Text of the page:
Among Jefferson's degrees that he'd gotten, to pass the time in the unchanging twenty-eight years, was a degree in psychology. If for no other reason than so he could say with authority that he was not mad. Or at least, not all the time. Archie might be the only practising psychologist in Storybrooke, but Jefferson was the one that had actually studied, rather than the qualification coming from the curse.
"I'm beginning to question if my definition of 'normal' isn't actually all sorts of screwed up," Emma muttered.
Jefferson chuckled, and let Emma help him clear away the tea things before they got on to the business of making a couple of pizzas.
"How does magic even work, anyway?" Emma asked the next morning over breakfast.
She'd stayed the night in one of his guest rooms. She'd called Henry to let him know not to worry about her, and to apologise for not being enough of a 'good guy' to save Regina from a well-earned fate, but hadn't told him where she was. She had also asked him to relay to her parents that she was staying out over night, rather than letting him pass the phone to either of them. She was twenty-eight, she didn't need to be treated like a little kid by rediscovered parents at this point in her life.
Even if the little girl buried deep, deep down inside her did want to just be able to hold them and know that they loved her. The grown-up woman was still too used to the idea of abandonment that, even though her walls had slowly and steadily been crumbling since she came to this town... well, she wasn't ready for that just yet.
"Hm?" Jefferson queried, his mouth full of toast with honey.
"Magic," Emma repeated. "Regina said it was different here, and while I don't normally trust her or anything she says as far as I can throw my office desk..."
Jefferson nodded, finished chewing, and swallowed quickly.
"Right, something else I should have thought of before I thought threatening you into making me a hat would be a good idea," he commented.
"I've still got that hat, actually. Picked it up after Mary Margaret kicked you out of the window, stashed it in my car rather than leave it there. It's in a box at the bottom of my cupboard," she divulged. She did not share, however, that it shared that box with the blanket she'd had since forever.
"Magic in the Enchanted forest..." he trailed off thoughtfully. "You know what? A visual aid would be good for this," he decided and got up from his chair. He grabbed two clear plastic containers, a straw, and an egg cup, and filled one of the plastic containers with water.
"Okay, here we have the Enchanted Forest," he said, as he set the water-filled container down on the table between them. "Flooded with magic. It was in the very air we breathed, and for people who wanted to learn, people like Regina -" he held up the egg cup a moment before he dropped it into the water. "- the magic around them could fill them up and they could use it as they liked, within the rules, anyway."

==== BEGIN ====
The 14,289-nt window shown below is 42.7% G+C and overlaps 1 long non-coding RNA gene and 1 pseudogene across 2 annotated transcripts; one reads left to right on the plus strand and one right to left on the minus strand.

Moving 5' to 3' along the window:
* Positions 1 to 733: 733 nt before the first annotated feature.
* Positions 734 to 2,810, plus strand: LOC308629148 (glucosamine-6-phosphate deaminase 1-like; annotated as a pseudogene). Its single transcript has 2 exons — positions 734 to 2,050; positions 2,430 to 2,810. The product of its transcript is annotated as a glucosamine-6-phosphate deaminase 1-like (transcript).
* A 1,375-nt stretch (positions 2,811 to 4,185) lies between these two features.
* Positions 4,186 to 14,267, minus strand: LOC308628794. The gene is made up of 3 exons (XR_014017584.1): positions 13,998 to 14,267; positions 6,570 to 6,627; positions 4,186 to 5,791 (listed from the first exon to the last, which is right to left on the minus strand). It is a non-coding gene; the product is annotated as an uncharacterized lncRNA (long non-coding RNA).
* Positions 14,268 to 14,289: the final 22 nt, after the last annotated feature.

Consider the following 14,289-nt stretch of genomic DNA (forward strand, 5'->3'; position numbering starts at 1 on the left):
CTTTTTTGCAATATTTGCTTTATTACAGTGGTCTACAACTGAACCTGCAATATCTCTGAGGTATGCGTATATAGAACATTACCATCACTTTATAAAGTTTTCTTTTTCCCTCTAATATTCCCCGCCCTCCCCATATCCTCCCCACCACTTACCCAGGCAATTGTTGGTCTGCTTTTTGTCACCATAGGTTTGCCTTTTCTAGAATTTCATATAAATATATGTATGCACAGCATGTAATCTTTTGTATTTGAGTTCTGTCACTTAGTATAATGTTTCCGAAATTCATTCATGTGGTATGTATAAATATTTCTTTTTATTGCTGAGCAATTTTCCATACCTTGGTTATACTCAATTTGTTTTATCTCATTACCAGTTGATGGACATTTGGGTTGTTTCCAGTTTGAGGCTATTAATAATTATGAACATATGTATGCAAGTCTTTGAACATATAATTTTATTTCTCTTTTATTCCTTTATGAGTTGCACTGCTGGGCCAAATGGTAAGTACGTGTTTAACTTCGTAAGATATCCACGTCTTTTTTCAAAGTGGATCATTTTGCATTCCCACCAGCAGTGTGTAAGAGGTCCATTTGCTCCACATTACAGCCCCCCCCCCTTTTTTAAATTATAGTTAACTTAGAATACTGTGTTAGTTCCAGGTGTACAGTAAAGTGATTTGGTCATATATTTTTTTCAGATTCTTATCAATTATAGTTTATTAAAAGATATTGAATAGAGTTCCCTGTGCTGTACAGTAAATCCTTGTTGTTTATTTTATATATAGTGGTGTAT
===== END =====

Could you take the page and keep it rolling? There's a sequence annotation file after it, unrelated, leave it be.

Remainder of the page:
"Okay, I follow," Emma agreed, that thoughtful frown on her face, pulling down her mouth and making a line between her brows.
"Then we have this world," he said, and pushed forward the empty container. "There's no magic in the air, but Regina brought some magic with her when she cursed us into this realm."
He pulled the egg cup out of the water-filled container and transferred it quickly over to the empty one. Some water splashed around into the container, and of course there was still water in the egg cup.
"She's got a limited amount of magic within her, left over from the Enchanted Forest," Jefferson said, and picked up the straw. "And every time she uses magic, she has a little less," he explained, and used the straw to take the water slowly out of the egg cup, until there were only a few drops left in the bottom.
"The things with magic that she brought over will dry up too," he added, and used the corner of one sleeve to soak up the splashes he'd made.
"And that's how it all was before the curse broke," Emma registered. "But now Gold's brought magic to Storybrooke..."
"You did that first, Emma," Jefferson scolded lightly, "but I can understand your perspective."
Jefferson bent the straw, and stuck one end into the full container, and the other end into the empty one. No water flowed between the two, of course. That would require the water to defy gravity in the first place, and in the second, the fold from where the straw was bent wouldn't let any water through anyway.
"Our good Rumplestiltskin created a link between the two lands. Nothing physical, but a pathway that would let magic through to those who could access it," Jefferson explained.
"Like him," Emma pointed out.
"Yes," Jefferson agreed. "But see, here's the problem," he pointed to the kink in the straw.
"The magic isn't coming through," Emma stated.